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CO₂ Sequestration by Bile Salt Aqueous Solutions and Formation of Supramolecular Hydrogels

Zhang, Meng, Ma, Zhiyuan, Wang, Kaojin, Zhu, X. X.
ACS sustainable chemistry & engineering 2019 v.7 no.4 pp. 3949-3955
aqueous solutions, bile salts, carbon dioxide, carbon sequestration, deoxycholic acid, desorption, gelation, hydrogels, mechanical properties, nanofibers, storage modulus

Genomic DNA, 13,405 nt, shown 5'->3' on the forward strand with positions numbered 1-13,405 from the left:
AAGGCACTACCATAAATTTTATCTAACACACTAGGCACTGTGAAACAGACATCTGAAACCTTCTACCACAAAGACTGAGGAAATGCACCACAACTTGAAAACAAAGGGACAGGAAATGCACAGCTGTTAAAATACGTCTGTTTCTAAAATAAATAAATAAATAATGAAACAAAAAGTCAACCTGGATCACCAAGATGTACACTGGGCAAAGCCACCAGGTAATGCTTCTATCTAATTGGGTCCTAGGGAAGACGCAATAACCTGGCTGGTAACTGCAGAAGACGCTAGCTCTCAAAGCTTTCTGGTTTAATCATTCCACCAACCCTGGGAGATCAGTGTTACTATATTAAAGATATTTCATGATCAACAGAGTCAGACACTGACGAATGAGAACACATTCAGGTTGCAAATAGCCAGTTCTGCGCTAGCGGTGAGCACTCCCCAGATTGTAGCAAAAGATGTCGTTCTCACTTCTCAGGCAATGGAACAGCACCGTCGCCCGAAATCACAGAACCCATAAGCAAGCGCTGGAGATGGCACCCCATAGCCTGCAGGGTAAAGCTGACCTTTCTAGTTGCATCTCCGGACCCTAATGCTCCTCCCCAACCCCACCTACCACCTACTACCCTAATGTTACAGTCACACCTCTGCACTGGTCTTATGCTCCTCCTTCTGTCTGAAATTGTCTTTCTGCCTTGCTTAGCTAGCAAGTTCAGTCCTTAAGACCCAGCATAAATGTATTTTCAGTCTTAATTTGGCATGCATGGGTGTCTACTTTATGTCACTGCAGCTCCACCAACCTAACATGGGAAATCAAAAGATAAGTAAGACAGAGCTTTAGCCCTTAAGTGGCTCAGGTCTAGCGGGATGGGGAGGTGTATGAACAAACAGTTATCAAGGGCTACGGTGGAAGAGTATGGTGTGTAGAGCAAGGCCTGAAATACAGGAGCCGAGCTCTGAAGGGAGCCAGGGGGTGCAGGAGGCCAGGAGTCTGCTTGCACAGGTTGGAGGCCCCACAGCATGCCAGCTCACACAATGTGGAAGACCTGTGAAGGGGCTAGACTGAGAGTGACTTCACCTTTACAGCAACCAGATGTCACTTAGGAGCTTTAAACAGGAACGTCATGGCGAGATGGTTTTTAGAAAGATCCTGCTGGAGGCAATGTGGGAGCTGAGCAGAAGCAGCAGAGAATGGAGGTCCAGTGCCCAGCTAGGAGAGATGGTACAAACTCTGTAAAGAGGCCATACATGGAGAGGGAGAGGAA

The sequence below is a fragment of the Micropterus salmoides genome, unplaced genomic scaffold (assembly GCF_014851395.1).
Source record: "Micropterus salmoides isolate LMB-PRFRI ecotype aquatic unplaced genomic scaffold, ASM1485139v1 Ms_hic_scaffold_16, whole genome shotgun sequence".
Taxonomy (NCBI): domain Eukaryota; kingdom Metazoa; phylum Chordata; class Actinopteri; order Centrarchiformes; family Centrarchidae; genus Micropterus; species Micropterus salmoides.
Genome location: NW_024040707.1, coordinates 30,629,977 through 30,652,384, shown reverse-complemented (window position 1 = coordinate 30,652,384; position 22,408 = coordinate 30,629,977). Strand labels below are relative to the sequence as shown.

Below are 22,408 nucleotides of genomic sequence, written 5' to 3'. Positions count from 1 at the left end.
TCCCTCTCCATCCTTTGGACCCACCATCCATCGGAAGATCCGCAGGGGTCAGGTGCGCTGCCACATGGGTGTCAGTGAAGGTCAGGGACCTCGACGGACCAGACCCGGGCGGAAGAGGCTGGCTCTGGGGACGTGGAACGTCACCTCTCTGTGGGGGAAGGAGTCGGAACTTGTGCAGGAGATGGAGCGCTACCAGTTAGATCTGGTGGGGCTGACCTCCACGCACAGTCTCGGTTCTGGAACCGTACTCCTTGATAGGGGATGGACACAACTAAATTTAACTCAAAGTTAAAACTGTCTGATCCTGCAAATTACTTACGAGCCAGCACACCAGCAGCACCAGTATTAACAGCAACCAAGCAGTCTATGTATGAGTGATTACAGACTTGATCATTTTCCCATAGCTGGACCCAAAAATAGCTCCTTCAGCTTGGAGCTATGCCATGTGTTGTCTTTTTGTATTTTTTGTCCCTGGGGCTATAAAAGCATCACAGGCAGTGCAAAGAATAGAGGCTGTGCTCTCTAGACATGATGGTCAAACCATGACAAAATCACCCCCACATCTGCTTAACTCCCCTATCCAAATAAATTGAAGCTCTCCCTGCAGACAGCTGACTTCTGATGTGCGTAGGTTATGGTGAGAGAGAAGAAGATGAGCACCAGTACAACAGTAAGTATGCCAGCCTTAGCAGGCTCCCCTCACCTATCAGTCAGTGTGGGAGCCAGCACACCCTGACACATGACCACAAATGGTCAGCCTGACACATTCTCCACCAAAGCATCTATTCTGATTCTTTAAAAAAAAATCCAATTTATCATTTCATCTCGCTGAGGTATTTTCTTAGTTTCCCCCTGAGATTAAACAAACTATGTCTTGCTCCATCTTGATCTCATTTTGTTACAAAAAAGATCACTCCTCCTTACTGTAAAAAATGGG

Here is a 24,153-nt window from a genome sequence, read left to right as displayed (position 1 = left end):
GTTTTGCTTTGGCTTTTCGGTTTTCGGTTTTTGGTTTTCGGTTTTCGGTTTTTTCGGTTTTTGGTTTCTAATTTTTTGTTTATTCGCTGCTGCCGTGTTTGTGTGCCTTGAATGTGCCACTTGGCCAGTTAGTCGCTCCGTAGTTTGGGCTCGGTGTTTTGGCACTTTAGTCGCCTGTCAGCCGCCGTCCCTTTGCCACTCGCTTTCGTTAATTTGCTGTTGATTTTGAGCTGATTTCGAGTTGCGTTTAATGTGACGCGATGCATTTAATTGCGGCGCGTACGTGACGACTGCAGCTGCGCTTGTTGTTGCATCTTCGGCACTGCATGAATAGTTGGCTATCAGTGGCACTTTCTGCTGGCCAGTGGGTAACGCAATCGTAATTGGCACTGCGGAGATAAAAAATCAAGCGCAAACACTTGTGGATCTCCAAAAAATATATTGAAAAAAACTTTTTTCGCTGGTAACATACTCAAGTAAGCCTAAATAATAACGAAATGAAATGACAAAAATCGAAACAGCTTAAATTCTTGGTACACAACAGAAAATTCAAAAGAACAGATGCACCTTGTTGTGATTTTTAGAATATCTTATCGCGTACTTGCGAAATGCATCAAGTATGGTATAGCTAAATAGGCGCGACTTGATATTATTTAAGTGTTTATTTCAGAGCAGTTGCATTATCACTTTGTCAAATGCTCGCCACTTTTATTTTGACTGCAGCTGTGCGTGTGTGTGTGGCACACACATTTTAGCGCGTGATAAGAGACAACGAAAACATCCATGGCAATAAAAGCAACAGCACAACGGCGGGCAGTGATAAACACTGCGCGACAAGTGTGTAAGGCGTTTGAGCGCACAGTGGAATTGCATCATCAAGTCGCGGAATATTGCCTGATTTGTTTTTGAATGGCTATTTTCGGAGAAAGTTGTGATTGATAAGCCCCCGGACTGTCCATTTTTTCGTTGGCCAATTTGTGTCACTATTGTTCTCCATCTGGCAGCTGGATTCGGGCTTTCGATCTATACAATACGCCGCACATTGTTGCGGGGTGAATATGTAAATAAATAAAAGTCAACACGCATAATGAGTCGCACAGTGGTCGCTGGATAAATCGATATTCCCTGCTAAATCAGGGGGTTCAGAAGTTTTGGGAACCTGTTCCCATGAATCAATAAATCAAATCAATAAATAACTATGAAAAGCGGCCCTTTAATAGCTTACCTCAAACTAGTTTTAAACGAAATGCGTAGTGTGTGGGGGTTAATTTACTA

Bubbling carbon dioxide (CO₂) into aqueous solutions of bile salts such as sodium deoxycholate caused a gelation of the solution, forming a hydrogel made of entirely natural biological molecules and providing a convenient storage reservoir of CO₂ in water. The carboxylate group of the bile salt becomes protonated in the aqueous solutions to make the bile acid only marginally soluble in water, which induces the formation of a supramolecular hydrogel with nanofibrous structures. Such hydrogels show convenient gel–sol transition by the desorption of CO₂. The mechanical properties of the hydrogels may be varied by the amounts of CO₂ in the media, reaching a peak value of the storage modulus of the hydrogel. Bubbling CO₂ initially yielded a transparent hydrogel which upon continued purging became mechanically stronger and optically opaque. The bile salt aqueous solutions absorb CO₂ effectively and may potentially serve as an alternative material for CO₂ capture and storage.